A new regulatory system is needed to protect the quality of New Zealand's water services, Local Government Minister Nanaia Mahuta says.
However, she has confirmed public ownership of New Zealand's water infrastructure will remain a bottom line for the Government.
Speaking to the Water Summit in Wellington on Wednesday morning, Mahuta said New Zealanders' health and environment depended upon the country's drinking water, wastewater and stormwater infrastructure - known as "the three waters".
The Havelock North inquiry had made a number of significant recommendations to improve drinking water regulations and deliver water services differently, and a "step change" was needed to avoid a similar tragedy, Mahuta said.
A three waters review led by the Department of Internal Affairs had found services were "inconsistent and patchy", with poor wastewater and stormwater services having an effect on the environment.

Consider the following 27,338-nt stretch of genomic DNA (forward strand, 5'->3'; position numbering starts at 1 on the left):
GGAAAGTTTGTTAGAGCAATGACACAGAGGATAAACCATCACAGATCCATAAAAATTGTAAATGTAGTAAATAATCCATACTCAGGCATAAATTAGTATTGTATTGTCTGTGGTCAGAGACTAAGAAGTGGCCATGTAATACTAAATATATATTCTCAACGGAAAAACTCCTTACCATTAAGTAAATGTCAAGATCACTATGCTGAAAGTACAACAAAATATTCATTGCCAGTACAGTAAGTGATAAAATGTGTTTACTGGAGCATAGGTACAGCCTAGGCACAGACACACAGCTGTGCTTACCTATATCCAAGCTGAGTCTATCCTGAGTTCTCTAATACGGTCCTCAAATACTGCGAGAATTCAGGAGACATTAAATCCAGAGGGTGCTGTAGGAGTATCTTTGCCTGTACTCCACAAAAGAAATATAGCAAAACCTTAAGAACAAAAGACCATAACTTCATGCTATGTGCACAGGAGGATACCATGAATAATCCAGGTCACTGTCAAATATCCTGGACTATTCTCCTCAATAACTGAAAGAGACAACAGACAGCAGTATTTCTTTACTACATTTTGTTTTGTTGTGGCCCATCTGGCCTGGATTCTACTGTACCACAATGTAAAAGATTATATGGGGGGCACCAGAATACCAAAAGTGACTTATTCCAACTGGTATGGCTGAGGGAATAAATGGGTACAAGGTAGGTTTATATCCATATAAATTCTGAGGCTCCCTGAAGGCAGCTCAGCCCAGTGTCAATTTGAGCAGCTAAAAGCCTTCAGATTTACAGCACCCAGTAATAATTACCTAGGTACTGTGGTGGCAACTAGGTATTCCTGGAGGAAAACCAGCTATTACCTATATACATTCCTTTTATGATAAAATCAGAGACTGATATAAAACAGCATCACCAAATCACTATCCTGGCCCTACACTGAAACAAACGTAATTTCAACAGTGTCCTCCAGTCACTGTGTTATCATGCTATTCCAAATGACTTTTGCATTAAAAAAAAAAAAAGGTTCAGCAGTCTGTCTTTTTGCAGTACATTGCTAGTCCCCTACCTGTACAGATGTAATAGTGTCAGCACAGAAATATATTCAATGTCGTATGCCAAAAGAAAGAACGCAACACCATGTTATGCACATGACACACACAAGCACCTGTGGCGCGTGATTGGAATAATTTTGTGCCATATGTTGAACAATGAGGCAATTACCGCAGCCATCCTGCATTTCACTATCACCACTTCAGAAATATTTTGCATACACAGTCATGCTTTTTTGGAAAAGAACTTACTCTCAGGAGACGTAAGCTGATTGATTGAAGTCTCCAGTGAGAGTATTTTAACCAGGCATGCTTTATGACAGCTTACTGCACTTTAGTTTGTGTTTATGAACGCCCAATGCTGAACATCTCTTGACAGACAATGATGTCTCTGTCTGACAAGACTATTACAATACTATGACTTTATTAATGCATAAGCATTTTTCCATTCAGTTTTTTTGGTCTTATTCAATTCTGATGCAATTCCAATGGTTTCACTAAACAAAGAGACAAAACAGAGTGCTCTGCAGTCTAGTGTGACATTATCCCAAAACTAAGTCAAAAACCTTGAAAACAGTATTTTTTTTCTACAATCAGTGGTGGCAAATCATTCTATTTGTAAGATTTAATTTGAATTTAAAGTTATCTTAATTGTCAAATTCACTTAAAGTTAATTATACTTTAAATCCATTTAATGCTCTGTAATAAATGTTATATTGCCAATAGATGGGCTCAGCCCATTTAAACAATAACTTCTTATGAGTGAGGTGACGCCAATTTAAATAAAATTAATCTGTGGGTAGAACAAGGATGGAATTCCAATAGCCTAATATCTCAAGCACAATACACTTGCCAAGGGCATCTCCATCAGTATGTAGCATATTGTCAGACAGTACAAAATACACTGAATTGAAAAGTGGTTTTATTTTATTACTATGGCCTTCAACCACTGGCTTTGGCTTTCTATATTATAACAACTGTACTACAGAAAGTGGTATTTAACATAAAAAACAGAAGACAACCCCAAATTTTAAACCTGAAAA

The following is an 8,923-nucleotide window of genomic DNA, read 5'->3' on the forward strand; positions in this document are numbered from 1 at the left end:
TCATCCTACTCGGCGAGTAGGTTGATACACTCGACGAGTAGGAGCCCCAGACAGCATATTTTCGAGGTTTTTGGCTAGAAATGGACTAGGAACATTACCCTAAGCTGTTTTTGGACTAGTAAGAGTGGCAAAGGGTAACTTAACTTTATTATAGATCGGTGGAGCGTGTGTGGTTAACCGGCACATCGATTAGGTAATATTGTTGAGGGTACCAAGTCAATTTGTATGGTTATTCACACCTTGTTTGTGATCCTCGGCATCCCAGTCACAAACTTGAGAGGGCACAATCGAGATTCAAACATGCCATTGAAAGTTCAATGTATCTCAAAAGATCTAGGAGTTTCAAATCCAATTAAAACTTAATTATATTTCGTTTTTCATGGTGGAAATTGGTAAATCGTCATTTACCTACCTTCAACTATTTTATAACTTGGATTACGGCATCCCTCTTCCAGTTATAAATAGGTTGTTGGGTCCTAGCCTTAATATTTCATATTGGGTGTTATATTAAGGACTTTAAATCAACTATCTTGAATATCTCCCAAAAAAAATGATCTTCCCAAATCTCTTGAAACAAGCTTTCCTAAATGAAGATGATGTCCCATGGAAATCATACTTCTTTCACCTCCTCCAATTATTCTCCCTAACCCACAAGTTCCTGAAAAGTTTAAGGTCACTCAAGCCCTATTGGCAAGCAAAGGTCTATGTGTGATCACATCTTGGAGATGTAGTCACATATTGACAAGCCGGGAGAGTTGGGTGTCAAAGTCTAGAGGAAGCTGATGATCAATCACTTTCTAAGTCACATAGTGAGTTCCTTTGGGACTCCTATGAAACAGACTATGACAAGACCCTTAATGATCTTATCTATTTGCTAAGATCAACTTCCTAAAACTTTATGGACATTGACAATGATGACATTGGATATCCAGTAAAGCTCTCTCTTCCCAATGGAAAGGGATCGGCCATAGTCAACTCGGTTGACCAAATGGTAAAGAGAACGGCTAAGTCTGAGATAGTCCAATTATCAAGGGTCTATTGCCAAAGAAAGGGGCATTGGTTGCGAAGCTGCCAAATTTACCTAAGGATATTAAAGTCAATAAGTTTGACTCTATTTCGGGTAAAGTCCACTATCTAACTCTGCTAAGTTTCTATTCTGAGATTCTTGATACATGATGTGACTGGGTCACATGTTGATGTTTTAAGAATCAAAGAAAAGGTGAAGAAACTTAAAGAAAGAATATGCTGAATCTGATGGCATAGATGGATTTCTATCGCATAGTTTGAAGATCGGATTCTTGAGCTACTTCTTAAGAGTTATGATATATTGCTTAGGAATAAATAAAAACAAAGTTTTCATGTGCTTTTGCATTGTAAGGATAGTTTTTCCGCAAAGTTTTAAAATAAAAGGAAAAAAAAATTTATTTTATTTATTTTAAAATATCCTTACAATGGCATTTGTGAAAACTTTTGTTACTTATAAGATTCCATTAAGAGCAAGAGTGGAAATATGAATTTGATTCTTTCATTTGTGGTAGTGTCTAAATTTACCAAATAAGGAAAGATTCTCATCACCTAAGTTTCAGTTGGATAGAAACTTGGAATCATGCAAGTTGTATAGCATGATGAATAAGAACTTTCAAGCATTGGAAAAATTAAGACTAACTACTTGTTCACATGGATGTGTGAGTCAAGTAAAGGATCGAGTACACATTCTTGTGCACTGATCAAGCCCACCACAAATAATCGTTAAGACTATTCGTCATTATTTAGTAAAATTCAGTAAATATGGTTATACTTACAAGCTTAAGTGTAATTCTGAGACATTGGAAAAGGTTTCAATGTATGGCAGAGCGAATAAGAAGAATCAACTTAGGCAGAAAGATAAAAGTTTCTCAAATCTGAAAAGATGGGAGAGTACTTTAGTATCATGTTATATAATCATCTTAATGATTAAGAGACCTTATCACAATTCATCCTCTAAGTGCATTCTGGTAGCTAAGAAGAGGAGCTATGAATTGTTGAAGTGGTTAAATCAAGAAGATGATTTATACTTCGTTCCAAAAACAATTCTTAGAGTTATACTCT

"We want to ensure that we have clean drinking water, an efficient delivery system and environmentally sensitive options for water treatment."
Mahuta acknowledged one of the major questions was how new infrastructure would be funded, particularly in the regions were councils were struggling to deal with growing pressures.
There were "no pre-determined solutions" to the issue, she said, with the Government keen to hold an open conversation about its options.
"However, a bottom line for this government is that there will be continued public ownership of existing three waters infrastructure.”
Mahuta said Local Government New Zealand was also looking at the three waters as part of their Water 2050 project, which would be "valuable input into the conversation and the shape of change ahead".
A full story from the Water Summit will be on Newsroom Pro later today.